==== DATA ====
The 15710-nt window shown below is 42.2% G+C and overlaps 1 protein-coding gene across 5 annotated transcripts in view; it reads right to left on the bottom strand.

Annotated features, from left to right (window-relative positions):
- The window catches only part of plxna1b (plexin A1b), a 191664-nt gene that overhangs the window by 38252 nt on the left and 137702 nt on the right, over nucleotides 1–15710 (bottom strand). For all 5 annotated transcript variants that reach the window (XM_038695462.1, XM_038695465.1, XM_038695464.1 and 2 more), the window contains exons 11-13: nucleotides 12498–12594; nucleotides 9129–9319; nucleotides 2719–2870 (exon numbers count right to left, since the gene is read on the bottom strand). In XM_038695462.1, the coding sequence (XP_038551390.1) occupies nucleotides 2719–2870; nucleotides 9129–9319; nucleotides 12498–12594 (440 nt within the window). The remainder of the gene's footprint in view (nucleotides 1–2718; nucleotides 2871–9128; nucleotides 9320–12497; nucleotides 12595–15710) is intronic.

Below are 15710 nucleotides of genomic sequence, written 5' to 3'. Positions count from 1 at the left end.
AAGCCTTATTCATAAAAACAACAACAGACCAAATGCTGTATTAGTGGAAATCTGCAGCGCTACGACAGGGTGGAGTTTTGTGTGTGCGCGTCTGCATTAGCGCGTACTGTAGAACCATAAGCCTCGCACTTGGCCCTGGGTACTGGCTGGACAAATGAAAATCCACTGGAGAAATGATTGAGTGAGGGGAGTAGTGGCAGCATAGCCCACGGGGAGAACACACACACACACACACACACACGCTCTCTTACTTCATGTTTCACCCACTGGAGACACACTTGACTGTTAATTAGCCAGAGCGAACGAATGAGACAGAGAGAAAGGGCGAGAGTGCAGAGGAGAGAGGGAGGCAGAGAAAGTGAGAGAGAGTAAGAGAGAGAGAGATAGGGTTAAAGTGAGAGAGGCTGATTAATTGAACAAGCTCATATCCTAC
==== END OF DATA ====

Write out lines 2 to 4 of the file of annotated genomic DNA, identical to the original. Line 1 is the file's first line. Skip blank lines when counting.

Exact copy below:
Annotated features, from left to right (window-relative positions):
- The window catches only part of plxna1b (plexin A1b), a 191664-nt gene that overhangs the window by 38252 nt on the left and 137702 nt on the right, over nucleotides 1–15710 (bottom strand). For all 5 annotated transcript variants that reach the window (XM_038695462.1, XM_038695465.1, XM_038695464.1 and 2 more), the window contains exons 11-13: nucleotides 12498–12594; nucleotides 9129–9319; nucleotides 2719–2870 (exon numbers count right to left, since the gene is read on the bottom strand). In XM_038695462.1, the coding sequence (XP_038551390.1) occupies nucleotides 2719–2870; nucleotides 9129–9319; nucleotides 12498–12594 (440 nt within the window). The remainder of the gene's footprint in view (nucleotides 1–2718; nucleotides 2871–9128; nucleotides 9320–12497; nucleotides 12595–15710) is intronic.

Below are 15710 nucleotides of genomic sequence, written 5' to 3'. Positions count from 1 at the left end.